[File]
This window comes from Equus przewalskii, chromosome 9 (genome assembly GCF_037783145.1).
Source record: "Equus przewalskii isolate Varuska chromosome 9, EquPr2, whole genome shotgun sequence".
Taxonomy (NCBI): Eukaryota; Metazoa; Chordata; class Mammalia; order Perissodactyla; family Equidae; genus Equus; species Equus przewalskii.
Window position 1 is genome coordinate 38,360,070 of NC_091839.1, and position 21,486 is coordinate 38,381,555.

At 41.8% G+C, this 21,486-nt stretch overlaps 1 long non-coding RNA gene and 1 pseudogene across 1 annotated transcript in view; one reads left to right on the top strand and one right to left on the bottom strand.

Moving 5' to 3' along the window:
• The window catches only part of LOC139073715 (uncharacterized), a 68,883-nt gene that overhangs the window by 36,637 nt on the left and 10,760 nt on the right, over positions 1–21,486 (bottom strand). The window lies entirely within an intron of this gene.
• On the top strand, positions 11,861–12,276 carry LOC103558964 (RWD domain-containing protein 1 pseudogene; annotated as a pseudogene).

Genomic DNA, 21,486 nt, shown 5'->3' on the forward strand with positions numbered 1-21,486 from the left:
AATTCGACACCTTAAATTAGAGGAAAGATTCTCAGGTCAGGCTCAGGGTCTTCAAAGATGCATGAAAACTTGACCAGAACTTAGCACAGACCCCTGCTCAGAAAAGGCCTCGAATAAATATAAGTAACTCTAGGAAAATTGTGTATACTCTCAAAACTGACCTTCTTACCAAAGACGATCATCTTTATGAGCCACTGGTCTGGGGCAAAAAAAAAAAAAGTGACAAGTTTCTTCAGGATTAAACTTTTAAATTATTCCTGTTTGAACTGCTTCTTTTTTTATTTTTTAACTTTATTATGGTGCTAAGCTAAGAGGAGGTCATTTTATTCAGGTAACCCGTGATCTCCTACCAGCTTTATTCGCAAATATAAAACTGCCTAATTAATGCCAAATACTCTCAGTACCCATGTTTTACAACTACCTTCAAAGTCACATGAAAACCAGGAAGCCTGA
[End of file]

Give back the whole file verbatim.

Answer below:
This window comes from Equus przewalskii, chromosome 9 (genome assembly GCF_037783145.1).
Source record: "Equus przewalskii isolate Varuska chromosome 9, EquPr2, whole genome shotgun sequence".
Taxonomy (NCBI): Eukaryota; Metazoa; Chordata; class Mammalia; order Perissodactyla; family Equidae; genus Equus; species Equus przewalskii.
Window position 1 is genome coordinate 38,360,070 of NC_091839.1, and position 21,486 is coordinate 38,381,555.

At 41.8% G+C, this 21,486-nt stretch overlaps 1 long non-coding RNA gene and 1 pseudogene across 1 annotated transcript in view; one reads left to right on the top strand and one right to left on the bottom strand.

Moving 5' to 3' along the window:
• The window catches only part of LOC139073715 (uncharacterized), a 68,883-nt gene that overhangs the window by 36,637 nt on the left and 10,760 nt on the right, over positions 1–21,486 (bottom strand). The window lies entirely within an intron of this gene.
• On the top strand, positions 11,861–12,276 carry LOC103558964 (RWD domain-containing protein 1 pseudogene; annotated as a pseudogene).

Genomic DNA, 21,486 nt, shown 5'->3' on the forward strand with positions numbered 1-21,486 from the left:
AATTCGACACCTTAAATTAGAGGAAAGATTCTCAGGTCAGGCTCAGGGTCTTCAAAGATGCATGAAAACTTGACCAGAACTTAGCACAGACCCCTGCTCAGAAAAGGCCTCGAATAAATATAAGTAACTCTAGGAAAATTGTGTATACTCTCAAAACTGACCTTCTTACCAAAGACGATCATCTTTATGAGCCACTGGTCTGGGGCAAAAAAAAAAAAAGTGACAAGTTTCTTCAGGATTAAACTTTTAAATTATTCCTGTTTGAACTGCTTCTTTTTTTATTTTTTAACTTTATTATGGTGCTAAGCTAAGAGGAGGTCATTTTATTCAGGTAACCCGTGATCTCCTACCAGCTTTATTCGCAAATATAAAACTGCCTAATTAATGCCAAATACTCTCAGTACCCATGTTTTACAACTACCTTCAAAGTCACATGAAAACCAGGAAGCCTGA